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VIRGINIA TECH

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Virginia Tech's seniors feeling a sense of urgency entering ACC tournament

Virginia Tech Coach Seth Greenberg conducts drills as a day before his team's first-round matchup with Georgia Tech in the ACC tournament in Greensboro, N.C. (Photo by John McDonnell/The Washington Post)
Virginia Tech Coach Seth Greenberg conducts drills as a day before his team's first-round matchup with Georgia Tech in the ACC tournament in Greensboro, N.C. (Photo by John McDonnell/The Washington Post)

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Washington Post Staff Writer
Thursday, March 10, 2011; 1:06 AM

GREENSBORO, N.C. - Virginia Tech Coach Seth Greenberg has distributed handwritten notes to his players throughout his coaching career, but the ones he delivered this week had a more personal tone.

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His Hokies begin postseason play Thursday night against Georgia Tech, once again fighting for their NCAA tournament lives. Only this time, a first-round ACC tournament upset could mean that seniors Malcolm Delaney and Jeff Allen - two of the best basketball players ever to play for Virginia Tech - will end their college careers without an NCAA tournament berth.

"This year is a little different. The tone is [different]," Greenberg said of his notes. "I kind of communicated to them how I felt about them, [and] for our upperclassmen especially, their journey the past four years. It's not a long expose, but it's important for me that they feel appreciated."

His players, it seems, are beginning to feel the same sort of finality after enduring a week they would surely like to forget soon. With a chance to secure their first NCAA tournament appearance since 2007 following an upset of then-No. 1 Duke two weekends ago, the Hokies fell flat against Boston College and Clemson and suffered their first two-game losing streak of the conference season to close the regular season.

As a result, talk of Virginia Tech's precarious position on the NCAA tournament bubble has increased in recent days, much like it has in past years around this time.

Following an open practice Wednesday afternoon at Greensboro Coliseum, the Hokies (19-10) tried their best to convince reporters - and perhaps themselves - that one bad week was simply an anomaly. But every time they tried, the desperate situation they find themselves in for a fourth consecutive year inevitably came up.

"We just got to go out and play hard, play to win," Allen said.

Allen, more than Georgia Tech's depth or how to contain Yellow Jackets guard Iman Shumpert, may be Virginia Tech's biggest concern entering Thursday. The Washington native did not participate in running or contact drills during Wednesday's practice after injuring his right ankle during the first half of Saturday's loss at Clemson.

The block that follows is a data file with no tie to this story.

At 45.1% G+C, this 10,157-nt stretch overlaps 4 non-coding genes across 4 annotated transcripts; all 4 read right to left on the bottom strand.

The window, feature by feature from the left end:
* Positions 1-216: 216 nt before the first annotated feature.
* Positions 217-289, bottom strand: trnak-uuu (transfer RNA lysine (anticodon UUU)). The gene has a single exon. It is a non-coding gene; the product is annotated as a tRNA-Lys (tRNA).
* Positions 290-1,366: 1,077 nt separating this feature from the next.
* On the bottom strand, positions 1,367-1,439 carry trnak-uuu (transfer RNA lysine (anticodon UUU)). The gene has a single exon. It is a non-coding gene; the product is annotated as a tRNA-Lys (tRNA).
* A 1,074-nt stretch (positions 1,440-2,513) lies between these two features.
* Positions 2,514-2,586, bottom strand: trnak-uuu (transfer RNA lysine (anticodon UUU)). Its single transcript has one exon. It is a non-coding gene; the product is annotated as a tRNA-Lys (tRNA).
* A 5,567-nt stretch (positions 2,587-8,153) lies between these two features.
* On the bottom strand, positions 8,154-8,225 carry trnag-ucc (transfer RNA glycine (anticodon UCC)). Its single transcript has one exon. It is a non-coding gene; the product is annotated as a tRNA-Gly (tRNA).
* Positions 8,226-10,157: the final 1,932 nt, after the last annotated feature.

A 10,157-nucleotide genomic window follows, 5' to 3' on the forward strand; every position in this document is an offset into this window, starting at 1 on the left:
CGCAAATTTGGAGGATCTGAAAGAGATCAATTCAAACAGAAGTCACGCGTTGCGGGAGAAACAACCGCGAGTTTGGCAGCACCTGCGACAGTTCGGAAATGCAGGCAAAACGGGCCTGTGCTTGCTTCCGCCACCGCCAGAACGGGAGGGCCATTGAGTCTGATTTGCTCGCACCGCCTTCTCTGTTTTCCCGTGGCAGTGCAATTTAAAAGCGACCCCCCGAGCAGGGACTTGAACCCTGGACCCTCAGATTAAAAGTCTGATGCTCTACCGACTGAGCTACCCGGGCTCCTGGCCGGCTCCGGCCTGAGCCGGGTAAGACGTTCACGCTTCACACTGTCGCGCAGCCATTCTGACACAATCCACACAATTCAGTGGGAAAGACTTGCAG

Allen, who earned second team all-ACC honors this week, expects to play and said the ankle "should be okay" by Thursday. But Greenberg conceded, "It's an injury that will be an inconvenience."

The Hokies are down to seven scholarship players after Greenberg announced in a school-issued statement late Wednesday night that freshman Jarell Eddie will not dress or play for the Hokies for the remainder of this season. The suspension is in response to a Feb. 15 incident in which Eddie was charged with possession of marijuana.

As for the pressures of the bubble, the Hokies say they're used to it by now. But last year, faced with a similar situation in the first round of the ACC tournament, Virginia Tech lost to Miami and was forced to play in the National Invitation Tournament despite a 25-win season. Sophomore Erick Green suggested that experience would pay dividends Thursday because the Hokies "know what's at stake." Delaney believes Virginia Tech has a firmer grasp of a tournament berth than most.

"Right now, we're in the tournament," said Delaney, who is 21st on the ACC's all-time scoring list. "We can't do anything but play our way out of the tournament. We just gotta win games."

If the players appear calm, it could be because of the fact that Greenberg has picked up the slack when it comes to be being worried. Over the past week, he's professed to watching basketball through the night, saying "sleeping is overrated this time of year."

But Greenberg has tried to keep those nerves out of sight when around his team. So as the Hokies huddled at the conclusion of Wednesday's practice, he decided to attempt a couple trick shots.

All he could manage, though, were two half-court jump hooks that didn't come close to the rim, a display that drew laughs from his players. A fan in the crowd then suggested he "take a third one, for a win" on Thursday

"Last year I made it, and we lost," Greenberg replied with a smile on his face.


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